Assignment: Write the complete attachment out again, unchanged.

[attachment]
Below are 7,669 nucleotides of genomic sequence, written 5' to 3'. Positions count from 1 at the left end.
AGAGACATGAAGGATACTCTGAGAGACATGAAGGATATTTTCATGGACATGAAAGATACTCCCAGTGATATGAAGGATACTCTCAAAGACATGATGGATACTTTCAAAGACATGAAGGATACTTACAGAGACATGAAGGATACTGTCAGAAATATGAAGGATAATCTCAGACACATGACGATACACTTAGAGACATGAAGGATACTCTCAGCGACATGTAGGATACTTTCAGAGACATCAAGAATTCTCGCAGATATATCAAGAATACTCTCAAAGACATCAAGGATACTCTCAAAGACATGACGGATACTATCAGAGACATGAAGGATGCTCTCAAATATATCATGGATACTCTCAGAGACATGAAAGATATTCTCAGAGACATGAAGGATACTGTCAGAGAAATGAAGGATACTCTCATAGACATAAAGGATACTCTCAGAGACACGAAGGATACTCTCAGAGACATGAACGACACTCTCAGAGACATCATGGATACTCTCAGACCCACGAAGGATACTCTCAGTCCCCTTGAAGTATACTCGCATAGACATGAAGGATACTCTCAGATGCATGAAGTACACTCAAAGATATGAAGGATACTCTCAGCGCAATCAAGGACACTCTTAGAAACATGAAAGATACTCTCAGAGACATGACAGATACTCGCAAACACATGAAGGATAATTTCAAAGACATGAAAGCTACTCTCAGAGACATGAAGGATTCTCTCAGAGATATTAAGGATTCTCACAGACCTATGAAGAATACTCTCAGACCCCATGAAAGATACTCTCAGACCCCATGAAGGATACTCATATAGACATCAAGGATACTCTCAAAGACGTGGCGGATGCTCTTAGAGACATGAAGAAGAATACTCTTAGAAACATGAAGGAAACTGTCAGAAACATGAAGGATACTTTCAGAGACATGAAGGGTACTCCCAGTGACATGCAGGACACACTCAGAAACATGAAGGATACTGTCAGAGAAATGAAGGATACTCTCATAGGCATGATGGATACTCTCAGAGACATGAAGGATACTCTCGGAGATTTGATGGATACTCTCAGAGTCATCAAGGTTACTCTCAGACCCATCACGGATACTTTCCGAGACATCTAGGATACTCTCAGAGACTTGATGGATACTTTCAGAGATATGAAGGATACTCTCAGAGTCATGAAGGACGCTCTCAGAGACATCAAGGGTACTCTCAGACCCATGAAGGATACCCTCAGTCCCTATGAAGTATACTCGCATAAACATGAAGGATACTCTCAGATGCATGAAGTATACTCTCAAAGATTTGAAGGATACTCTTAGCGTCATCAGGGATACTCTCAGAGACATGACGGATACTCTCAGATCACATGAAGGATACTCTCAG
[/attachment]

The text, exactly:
Below are 7,669 nucleotides of genomic sequence, written 5' to 3'. Positions count from 1 at the left end.
AGAGACATGAAGGATACTCTGAGAGACATGAAGGATATTTTCATGGACATGAAAGATACTCCCAGTGATATGAAGGATACTCTCAAAGACATGATGGATACTTTCAAAGACATGAAGGATACTTACAGAGACATGAAGGATACTGTCAGAAATATGAAGGATAATCTCAGACACATGACGATACACTTAGAGACATGAAGGATACTCTCAGCGACATGTAGGATACTTTCAGAGACATCAAGAATTCTCGCAGATATATCAAGAATACTCTCAAAGACATCAAGGATACTCTCAAAGACATGACGGATACTATCAGAGACATGAAGGATGCTCTCAAATATATCATGGATACTCTCAGAGACATGAAAGATATTCTCAGAGACATGAAGGATACTGTCAGAGAAATGAAGGATACTCTCATAGACATAAAGGATACTCTCAGAGACACGAAGGATACTCTCAGAGACATGAACGACACTCTCAGAGACATCATGGATACTCTCAGACCCACGAAGGATACTCTCAGTCCCCTTGAAGTATACTCGCATAGACATGAAGGATACTCTCAGATGCATGAAGTACACTCAAAGATATGAAGGATACTCTCAGCGCAATCAAGGACACTCTTAGAAACATGAAAGATACTCTCAGAGACATGACAGATACTCGCAAACACATGAAGGATAATTTCAAAGACATGAAAGCTACTCTCAGAGACATGAAGGATTCTCTCAGAGATATTAAGGATTCTCACAGACCTATGAAGAATACTCTCAGACCCCATGAAAGATACTCTCAGACCCCATGAAGGATACTCATATAGACATCAAGGATACTCTCAAAGACGTGGCGGATGCTCTTAGAGACATGAAGAAGAATACTCTTAGAAACATGAAGGAAACTGTCAGAAACATGAAGGATACTTTCAGAGACATGAAGGGTACTCCCAGTGACATGCAGGACACACTCAGAAACATGAAGGATACTGTCAGAGAAATGAAGGATACTCTCATAGGCATGATGGATACTCTCAGAGACATGAAGGATACTCTCGGAGATTTGATGGATACTCTCAGAGTCATCAAGGTTACTCTCAGACCCATCACGGATACTTTCCGAGACATCTAGGATACTCTCAGAGACTTGATGGATACTTTCAGAGATATGAAGGATACTCTCAGAGTCATGAAGGACGCTCTCAGAGACATCAAGGGTACTCTCAGACCCATGAAGGATACCCTCAGTCCCTATGAAGTATACTCGCATAAACATGAAGGATACTCTCAGATGCATGAAGTATACTCTCAAAGATTTGAAGGATACTCTTAGCGTCATCAGGGATACTCTCAGAGACATGACGGATACTCTCAGATCACATGAAGGATACTCTCAG